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Books Without Content

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So, it’s been a week, and the situation is nowhere nearer resolved than it was, bu I seem to have reached a point of emotional exhaustion where I just can’t stress any farther past where I am, so I can read again.

Sort of.

In terms of this level of not being able to read, I’ve been there before–there come times when maybe I’ve just been doing too much of it, and it all feels stale, or I have a cold and I’m not thinking too well, or I haven’t been able to sleep.

When II’m at that particular stage, the best thing for me is polemicist nonfiction of about a middlebrow level–linear thought, clear writing, straightforward exposition, interesting subject.  I can find these books on both the right and the left, but whichever side they’re on, I always argue with them.  Most of the “new atheist” books fit into this category, but so do James Hitchcock’s What is Secular Humanism? and Mary Pride’s Coming Home, both of which are, well, let’s just say they’re not in favor of attheism.

It used to be easy to find books like this.  All sides of the political spectrum regularly put these out–Thomas Franks’ Whatever Hpappened to Kansas, Bruce Bauer’s While Europe Slept–although the right tends to be more diligent about producing books for a “broad general audience” than the left does these days.

What gets to me is that, over the last few years, I’ve been running more and more into books that seem to be of the sort I want, but that are instead exercises in repeating platitudes with little or no content involved.

A satisfying book of the kind I’m talking about often has a predictable thesis–Islamofascism is going to take over the world by stealth; the working classes of America have been hoodwinked into voting against their best economic interests; the welfare state is causing crime, illegitimacy and homelessness in the inner cities–but it takes this thesis and does something with it.  It provides extended arguments.  It presents evidence of various kinds.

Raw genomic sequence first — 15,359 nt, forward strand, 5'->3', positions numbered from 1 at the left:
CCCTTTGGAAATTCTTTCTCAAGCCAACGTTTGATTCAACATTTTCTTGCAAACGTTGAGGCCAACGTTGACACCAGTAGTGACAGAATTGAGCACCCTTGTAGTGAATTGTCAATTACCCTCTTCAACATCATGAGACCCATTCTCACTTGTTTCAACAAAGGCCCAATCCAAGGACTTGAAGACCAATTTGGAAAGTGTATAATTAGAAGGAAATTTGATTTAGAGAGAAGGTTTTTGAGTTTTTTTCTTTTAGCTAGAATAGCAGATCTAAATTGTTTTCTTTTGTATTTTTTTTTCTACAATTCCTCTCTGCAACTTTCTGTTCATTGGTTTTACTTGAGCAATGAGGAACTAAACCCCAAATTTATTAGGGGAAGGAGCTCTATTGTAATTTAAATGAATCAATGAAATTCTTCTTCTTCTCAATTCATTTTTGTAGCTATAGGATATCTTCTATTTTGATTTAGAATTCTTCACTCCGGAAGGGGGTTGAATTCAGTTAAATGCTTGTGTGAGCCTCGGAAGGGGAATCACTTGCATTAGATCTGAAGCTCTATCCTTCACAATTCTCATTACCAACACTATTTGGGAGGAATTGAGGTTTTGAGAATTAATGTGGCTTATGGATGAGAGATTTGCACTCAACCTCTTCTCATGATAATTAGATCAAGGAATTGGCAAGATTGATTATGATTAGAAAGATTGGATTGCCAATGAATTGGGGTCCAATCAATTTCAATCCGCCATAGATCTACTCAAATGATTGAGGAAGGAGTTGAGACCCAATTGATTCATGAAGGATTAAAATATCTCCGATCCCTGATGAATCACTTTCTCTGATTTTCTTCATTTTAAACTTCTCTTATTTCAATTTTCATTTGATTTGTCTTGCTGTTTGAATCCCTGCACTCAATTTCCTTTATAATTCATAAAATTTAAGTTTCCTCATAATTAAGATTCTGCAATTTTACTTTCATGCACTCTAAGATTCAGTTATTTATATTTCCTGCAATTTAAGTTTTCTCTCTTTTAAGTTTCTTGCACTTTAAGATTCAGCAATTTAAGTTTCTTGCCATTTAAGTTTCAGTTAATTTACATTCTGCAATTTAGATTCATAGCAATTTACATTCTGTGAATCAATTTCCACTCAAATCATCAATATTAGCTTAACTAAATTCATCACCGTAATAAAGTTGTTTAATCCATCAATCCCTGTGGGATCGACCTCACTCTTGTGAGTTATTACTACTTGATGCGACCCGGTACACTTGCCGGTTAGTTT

The new kind of book, the one without content, does none of these things.  It states its thesis, and then it states it over and over again.  What there is otherwise than the restatement tends to come down to repeating varoius kinds of “conventional wisdom” without attributing it to anybody or anything, as if we all knew it, the way we know the earth is not flat.

Back at the beginning of h is career, Dinesh D’Souza wrote one of the best of the books of the kind I like in these moods, Illiberal Education: The  Politics of Race and  Sex on Campus.  Anchored on D’Souza’s experienes as a conservative undergraduate at Dartmouth, it was a partisan but extremely interesting approach to a subject I am always interested in, and it provided me with lots of information I didn’t have before.

Contrast this to another book, also by a staffer at National  Review, Ramesh Ponnunu’s The Party of Death:  The Democrats, the Media, the Courts, and the  Disregard for  Human Life.

When I say this book is thin, I don’t mean it’s short, although it’s that, too.   I mean it’s literally thin.  There isn’t a single thing in it that I didn’t already know, in the sense that I’d already heard it a hundred times on television.  

These books always get me going on some point or the other, because, being partisan, they always get some things wrong, but in this case the wrong items were also all over television, so that it felt sort of silly to be yelling at them. 

I can’t imagine a single person anywhere on earth who would have been informed about anything by reading this book.  It’s a book for people who already think and know everything in it and just want a rehash, although why anybody would want that, I don’t know.

As I said, these books have begun to appear all over the political/religious/philosophical spectrum, so just to show that I don’t mean to be one sided, I give you The Christian Right and the Rise of American Fascism, by Chris Hedges.   If the Ponnuru book sounds as if he’d “researched” it by watching television, the Hedges book sounds as if he’d “researched” it by spending a couple of weeks smoking dope with the University of North Carolina chapter of the Very Indignant Indeed Left Wing Students Association.

Nobody who knows what the word “fascism” actually means, noone who knows the first thing about the history of the twentieth century, can read Hedges’s book without getting a headache.  It is one screed after another based on a set of assumption Hedges apparently doesn’t realize that most of his fellow citizens don’t share.  A lot of it is what I call the “shock! horror! grass is green!” school of journalism.  You know what I mean.  “Do you realize,” the writer asks breathlessly, “that they’re actually mowing their lawns in Dutchess county?”